Evangelicals have been doing great work on this issue in recent years--most significantly and famously the reference work, Commentary on the New Testament Use of the Old Testament (ed. Beale and Carson). But surprisingly, there really aren't many solid books on this issue at an understandable, introductory level. (One of the few, and still worth reading, is S. Lewis Johnson's out-of-print book, The Old Testament in the New: An Argument for Biblical Inspiration, written in 1980.)
Nicole's essay is also still worth reading, and serves as a helpful primer. It's divided in three parts:
1. Range of OT ReferencesIn the third section he takes up the issue of the form of the quotations. He suggests several principles--recognizing that not all of them apply in all cases. But he expresses his view that either singly or in combination, "they provide a very satisfactory explanation of apparent discrepancies in almost all cases, and a possible solution in all cases." Here's an outline of his points:
2. Authority of OT References
3. Accuracy of OT References
1. The New Testament writers had to translate their quotations.
2. The New Testament writers did not have the same rules for quotations as are nowadays enforced in works of a scientific character.a. They did not have any quotation marks, and thus it is not always possible to ascertain the exact beginning, or the real extent of quotations. . . .3. The New Testament writers sometimes paraphrased their quotations.
b. They did not have any ellipsis marks. . . .
c. They did not have any brackets to indicate editorial comments introduced in the quotation. . . .
d. They did not have any footnote references by which to differentiate quotations from various sources. . . .a. Under this heading we might first mention certain cases where we find a free translation of the Hebrew rather than a real paraphrase. . . .4. The New Testament writers often simply alluded to Old Testament passages without intending to quote them. It was quite natural that people nurtured and steeped in the oracles of God should instinctively use forms of language and turns of thought reminiscent of Old Testament Scripture.
b. Slight modifications, such as a change of pronouns, a substitution of a noun for a pronoun or vice versa, transformations in the person, the tense, the mood or the voice of verbs, are sometimes introduced in order to better suit the connection in the New Testament. . . .
c. There are cases in which the New Testament writers obviously forsake the actual tenor of the Old Testament passage in order to manifest more clearly in what sense they were construing it. . . . .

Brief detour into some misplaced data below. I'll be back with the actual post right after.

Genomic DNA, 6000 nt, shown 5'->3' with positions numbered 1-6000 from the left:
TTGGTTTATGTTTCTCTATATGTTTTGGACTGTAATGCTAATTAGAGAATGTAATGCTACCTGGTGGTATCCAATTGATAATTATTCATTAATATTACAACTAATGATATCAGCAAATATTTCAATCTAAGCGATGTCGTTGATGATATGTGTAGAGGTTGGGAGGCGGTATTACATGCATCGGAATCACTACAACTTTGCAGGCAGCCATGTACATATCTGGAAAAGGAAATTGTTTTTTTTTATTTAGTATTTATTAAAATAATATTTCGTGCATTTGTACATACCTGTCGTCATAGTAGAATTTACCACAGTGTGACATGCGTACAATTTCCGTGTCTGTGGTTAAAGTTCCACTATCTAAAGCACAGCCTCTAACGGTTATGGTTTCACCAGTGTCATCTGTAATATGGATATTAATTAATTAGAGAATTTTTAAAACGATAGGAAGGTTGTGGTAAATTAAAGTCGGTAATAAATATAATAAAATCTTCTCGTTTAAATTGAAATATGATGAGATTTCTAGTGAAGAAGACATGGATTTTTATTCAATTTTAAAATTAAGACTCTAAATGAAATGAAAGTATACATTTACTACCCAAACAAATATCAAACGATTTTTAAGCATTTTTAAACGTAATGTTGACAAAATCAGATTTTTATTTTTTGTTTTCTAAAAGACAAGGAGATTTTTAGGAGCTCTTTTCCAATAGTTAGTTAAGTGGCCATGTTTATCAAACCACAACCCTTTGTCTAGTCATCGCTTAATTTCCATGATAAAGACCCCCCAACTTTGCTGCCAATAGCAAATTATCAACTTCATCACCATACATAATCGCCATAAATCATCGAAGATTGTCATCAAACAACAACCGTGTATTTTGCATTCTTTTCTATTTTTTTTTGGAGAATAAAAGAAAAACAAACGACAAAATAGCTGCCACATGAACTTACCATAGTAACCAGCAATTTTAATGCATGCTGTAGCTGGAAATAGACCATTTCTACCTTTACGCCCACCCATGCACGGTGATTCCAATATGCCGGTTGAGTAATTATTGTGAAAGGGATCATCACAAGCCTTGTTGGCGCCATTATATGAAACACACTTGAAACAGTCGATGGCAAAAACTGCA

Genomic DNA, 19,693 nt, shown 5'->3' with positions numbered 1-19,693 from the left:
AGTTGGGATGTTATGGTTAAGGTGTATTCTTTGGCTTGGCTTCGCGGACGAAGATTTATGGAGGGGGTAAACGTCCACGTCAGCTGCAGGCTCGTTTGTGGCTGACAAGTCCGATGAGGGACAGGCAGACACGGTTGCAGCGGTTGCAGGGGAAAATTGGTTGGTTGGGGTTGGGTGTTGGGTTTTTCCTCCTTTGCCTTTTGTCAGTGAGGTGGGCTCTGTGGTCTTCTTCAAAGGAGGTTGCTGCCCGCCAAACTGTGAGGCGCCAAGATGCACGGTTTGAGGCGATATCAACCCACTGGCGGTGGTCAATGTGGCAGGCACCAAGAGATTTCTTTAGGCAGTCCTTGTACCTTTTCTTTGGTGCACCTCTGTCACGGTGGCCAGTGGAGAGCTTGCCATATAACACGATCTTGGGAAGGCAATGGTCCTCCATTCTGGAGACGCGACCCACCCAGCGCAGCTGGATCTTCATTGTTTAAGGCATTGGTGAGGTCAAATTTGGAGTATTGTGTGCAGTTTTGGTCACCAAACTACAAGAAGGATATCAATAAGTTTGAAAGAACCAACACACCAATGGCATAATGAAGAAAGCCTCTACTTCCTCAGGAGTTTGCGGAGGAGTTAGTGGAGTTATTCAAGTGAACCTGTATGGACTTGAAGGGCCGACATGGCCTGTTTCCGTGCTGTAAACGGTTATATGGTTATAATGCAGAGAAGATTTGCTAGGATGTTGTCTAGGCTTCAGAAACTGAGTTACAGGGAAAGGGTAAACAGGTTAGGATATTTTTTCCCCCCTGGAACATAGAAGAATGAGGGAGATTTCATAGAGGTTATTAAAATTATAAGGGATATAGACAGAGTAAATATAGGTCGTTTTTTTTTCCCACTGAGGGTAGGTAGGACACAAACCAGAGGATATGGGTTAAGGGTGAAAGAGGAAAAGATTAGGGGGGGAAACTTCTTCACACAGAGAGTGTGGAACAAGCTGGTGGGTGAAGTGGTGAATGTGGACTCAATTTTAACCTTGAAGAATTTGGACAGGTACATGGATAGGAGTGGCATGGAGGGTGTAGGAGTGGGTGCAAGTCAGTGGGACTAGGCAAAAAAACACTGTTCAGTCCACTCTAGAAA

d. In certain cases the New Testament writers do not refer to a single passage, but rather summarize the general teaching of the canonical books on certain subjects in phrasing appropriate to the New Testament, although as to the essential thought they express indebtedness to, or agreement with, the Old Testament. . . . .
e. Finally, we must consider the possibility that the writers of the New Testament, writing or speaking for people well acquainted with the Old, may in certain cases have intended simply to refer their readers or hearers to a well-known passage of Scripture. . . .a. Only a quotation which immediately follows such a formula is to be certainly considered as a formal citation. . . .5. The New Testament authors sometimes recorded quotations made by others. Not all quotations in the New Testament are introduced by the writers themselves for the purpose of illustrating their narrative or bolstering their argument. Sometimes they record quotations made by the personalities who appear in the history, as by Jesus, Paul, Peter, James, Stephen, the Jews, and Satan. . . .
b. Even when a definite formula points directly to an Old Testament passage, we may not expect strict adherence to the letter of the source when this quotation is recorded in indirect rather than in direct discourse. In such cases we often find remarkable verbal accuracy, but we cannot criticize departure from the original when the very form of the sentence so naturally allows for it.
c. When what may appear to be a citation is introduced by a form of the verbs “say” or “speak,” it is not always certain that the writer actually intended to quote. Rather, the possibility must at times be taken into consideration that we are facing an informal reference to some saying recorded in Scripture. . . .